Monday, January 16, 2017

Indonesia and ‘transparent sex’ - attacks on LGBT in Indonesia have branched out into a broader assault on feminism and the intrusion of the state into previously private spheres of life

Indonesia and ‘transparent sex’ - attacks on LGBT in Indonesia have branched out into a broader assault on feminism and the intrusion of the state into previously private spheres of life

In the last year there have been consistent legal efforts to outlaw same-sex practices and LGBT identity in Indonesia. And while religious vigilante groups may be responsible for attacks and raids against queer-related events, it is an Islamic pro-family group, the Family Love Alliance (Aliansi Cinta Keluarga/AILA) that is the spearhead of the current attempt to criminalise homosexuality.

Most of the AILA’s members are women who position themselves as ‘mothers’, and say their immediate concerns about protecting the moral fibre of young generations. In doing so, they appeal to public and conservative public officials and successfully gain support from other conservative groups. Another interesting aspect of the group is their clear anti-feminist stance – something that is worth examining to understand the current landscape of gender and sexuality in post-reformation Indonesia.

On their websites and in a series of tweets, the group argued that lifestyles and thoughts influenced by feminism have caused prostitution among young girls and normalised LGBT and/or homosexuality. The group cited the famous feminist slogan ‘My Body My Rights’ as one of the culprits of youth moral degradation.

Further, as the group plans to build a systematic counter-movement against feminism, they also highlight the vulnerability of female domestic violence victims to being infiltrated by feminist ideas. Apparently, female divorcees can easily become feminists to ‘fulfil their biological/ sexual needs’ and, consequently, the ideas of lesbianism and gender equality easily contaminate these women. To justify the arguments with more empirical evidence, AILA cites the growing number of divorces in Tangerang and Depok that have been initiated by the wives themselves. The morality arguments that have focused on the perpetuation of traditional gender norms and the preservation of heterosexual family principles.

As I argue elsewhere, mother figures have been central to Indonesian society. In contrast to Western feminist strategies, traditional womanhood (or motherhood) has sometimes been used as an effective medium for empowerment and for bringing about social and political change. When mothers protest, it shows that something big and concerning is at stake. This inference is possible because of the long-term glorification of motherhood by the state that promotes the moral superiority of women/mothers, while at the same time domesticates and confines them to their reproductive roles. Intimate and private lives have been treated as fodder for public discourse, with private and public spheres becoming increasingly entangled and blurred.

Given these historical and cultural contexts, the idea of ‘mothers’ offers open-ended and multiple possibilities. They can be utilised by any group, either to improve women’s rights or, as in this case, to reinforce traditional gender norms and condemn particular groups. The messages of the AILA highlight the flexibility of an idea and how it can be translated into different actions and rhetoric from one socio-political landscape to another.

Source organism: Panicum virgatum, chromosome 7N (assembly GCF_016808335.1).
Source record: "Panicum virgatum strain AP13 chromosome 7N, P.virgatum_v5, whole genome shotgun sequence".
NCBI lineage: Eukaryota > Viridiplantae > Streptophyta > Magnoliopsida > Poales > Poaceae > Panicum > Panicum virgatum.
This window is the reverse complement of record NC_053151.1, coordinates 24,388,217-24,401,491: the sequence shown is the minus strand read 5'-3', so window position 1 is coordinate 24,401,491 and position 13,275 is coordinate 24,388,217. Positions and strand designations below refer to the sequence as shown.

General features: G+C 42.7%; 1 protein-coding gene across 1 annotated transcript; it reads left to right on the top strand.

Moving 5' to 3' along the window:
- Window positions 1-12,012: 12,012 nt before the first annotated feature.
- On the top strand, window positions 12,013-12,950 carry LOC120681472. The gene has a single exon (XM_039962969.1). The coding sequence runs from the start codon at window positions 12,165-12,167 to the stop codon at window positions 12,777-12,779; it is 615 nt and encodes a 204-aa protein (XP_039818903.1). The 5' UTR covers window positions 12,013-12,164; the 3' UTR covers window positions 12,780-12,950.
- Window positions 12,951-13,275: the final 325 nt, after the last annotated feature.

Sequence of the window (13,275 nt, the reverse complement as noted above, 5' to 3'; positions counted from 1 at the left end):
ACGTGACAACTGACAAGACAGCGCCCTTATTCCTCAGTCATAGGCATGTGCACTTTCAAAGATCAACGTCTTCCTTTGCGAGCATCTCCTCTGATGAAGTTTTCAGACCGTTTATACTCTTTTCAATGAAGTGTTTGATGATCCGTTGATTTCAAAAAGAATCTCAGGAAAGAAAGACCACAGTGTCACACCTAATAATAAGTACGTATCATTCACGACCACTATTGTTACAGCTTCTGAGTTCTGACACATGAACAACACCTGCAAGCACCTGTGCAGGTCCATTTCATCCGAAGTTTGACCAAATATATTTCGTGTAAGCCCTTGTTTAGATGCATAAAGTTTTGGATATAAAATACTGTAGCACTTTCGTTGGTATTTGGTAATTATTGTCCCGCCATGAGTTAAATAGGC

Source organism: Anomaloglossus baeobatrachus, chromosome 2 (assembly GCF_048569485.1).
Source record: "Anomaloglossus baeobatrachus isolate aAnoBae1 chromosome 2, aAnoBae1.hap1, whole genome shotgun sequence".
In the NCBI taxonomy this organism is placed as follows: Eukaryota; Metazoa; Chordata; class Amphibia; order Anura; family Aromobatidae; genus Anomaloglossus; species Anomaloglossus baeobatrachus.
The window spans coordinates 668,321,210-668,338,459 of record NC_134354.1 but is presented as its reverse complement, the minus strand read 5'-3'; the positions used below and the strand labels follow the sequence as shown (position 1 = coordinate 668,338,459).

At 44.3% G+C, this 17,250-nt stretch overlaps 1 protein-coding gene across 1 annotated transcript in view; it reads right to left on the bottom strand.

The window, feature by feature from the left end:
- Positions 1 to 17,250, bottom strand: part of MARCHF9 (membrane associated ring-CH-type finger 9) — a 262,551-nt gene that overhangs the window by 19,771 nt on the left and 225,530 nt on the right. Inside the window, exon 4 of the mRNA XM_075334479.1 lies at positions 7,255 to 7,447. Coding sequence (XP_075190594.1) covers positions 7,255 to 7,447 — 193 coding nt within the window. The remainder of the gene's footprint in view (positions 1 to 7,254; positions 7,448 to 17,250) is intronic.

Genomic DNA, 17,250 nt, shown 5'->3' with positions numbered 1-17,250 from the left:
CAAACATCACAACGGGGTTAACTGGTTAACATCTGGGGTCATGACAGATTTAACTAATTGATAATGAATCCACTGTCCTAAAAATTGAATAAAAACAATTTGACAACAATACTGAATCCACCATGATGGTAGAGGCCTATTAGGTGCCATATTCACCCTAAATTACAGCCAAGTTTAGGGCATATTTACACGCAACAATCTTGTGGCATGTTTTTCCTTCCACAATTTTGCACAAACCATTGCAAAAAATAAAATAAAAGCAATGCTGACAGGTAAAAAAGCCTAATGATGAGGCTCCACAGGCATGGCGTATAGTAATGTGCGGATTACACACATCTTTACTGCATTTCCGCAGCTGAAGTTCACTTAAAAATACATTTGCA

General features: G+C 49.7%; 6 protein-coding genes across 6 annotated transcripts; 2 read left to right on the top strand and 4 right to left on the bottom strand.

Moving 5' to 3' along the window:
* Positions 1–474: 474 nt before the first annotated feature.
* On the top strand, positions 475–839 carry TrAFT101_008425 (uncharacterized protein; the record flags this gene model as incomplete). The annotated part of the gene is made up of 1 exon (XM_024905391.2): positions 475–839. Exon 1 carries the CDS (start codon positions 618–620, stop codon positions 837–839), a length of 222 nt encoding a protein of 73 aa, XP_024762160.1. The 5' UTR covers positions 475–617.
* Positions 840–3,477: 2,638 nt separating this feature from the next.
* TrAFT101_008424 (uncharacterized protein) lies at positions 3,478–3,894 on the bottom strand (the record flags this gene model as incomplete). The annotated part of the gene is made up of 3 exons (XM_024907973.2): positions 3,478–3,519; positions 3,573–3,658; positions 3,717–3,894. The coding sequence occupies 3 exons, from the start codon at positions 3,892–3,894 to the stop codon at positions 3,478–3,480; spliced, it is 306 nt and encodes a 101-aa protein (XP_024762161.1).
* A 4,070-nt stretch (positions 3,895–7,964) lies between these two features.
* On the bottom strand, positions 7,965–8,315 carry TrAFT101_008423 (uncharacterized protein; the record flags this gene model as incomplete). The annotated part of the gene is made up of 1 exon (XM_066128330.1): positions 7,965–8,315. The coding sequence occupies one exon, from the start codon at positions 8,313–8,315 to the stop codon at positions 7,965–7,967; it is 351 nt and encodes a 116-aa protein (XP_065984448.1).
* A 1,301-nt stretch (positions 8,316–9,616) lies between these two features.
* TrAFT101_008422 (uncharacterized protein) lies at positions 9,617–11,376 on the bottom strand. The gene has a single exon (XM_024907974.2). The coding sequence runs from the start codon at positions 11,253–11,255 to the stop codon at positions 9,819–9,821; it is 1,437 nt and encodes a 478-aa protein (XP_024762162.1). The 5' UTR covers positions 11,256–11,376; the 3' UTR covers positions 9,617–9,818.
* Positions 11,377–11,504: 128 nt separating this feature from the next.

Interestingly, the anti-feminist rhetoric of AILA does not wholly reject ideas about gender equality. Some inherent aspects, such as access to education and women’s participation in public, seem to be permitted through the fact that some leading members of AILA hold higher-education degrees and even important career positions (for example, medical doctor). This paradox demonstrates that some aspects of ‘feminism’ are allowed, while ‘intimate spheres’ are increasingly policed to ‘prevent’ the loosening of traditional gender norms and family principles.

Further, through their assumptions about female divorcees and victims of violence, AILA has also proposed criminalising adultery. To borrow scholar Laurent Berlant’s concept, these moves could be termed as the politicisation of an ‘intimate public sphere’—the triumph of private acts over civic acts to redefine a new citizenship.

Since the collapse of the New Order era, the rising religious conservatism in Indonesia has significantly shifted the political landscape and increasingly targeted and publicly politicised that ‘intimate sphere’—from pornography law, to Shari’ah-based local regulations, to the criminalisation of LGBT. However, the demands to regulate intimate spheres intriguingly come from civil society itself; asking the State to intervene in private lives. These debates and the infiltrations into private spaces inadvertently enables sexuality—previously deemed taboo—to occupy political and public talks. I call it ‘transparent sex’—one of the biggest contributions to the politicisation of sex in Indonesia after the Reformation era.

Hendri Yulius obtained his master’s in public policy from the National University of Singapore, and is the author of Coming Out. He is currently pursuing his Masters by Research in Gender and Cultural Studies at The University of Sydney.

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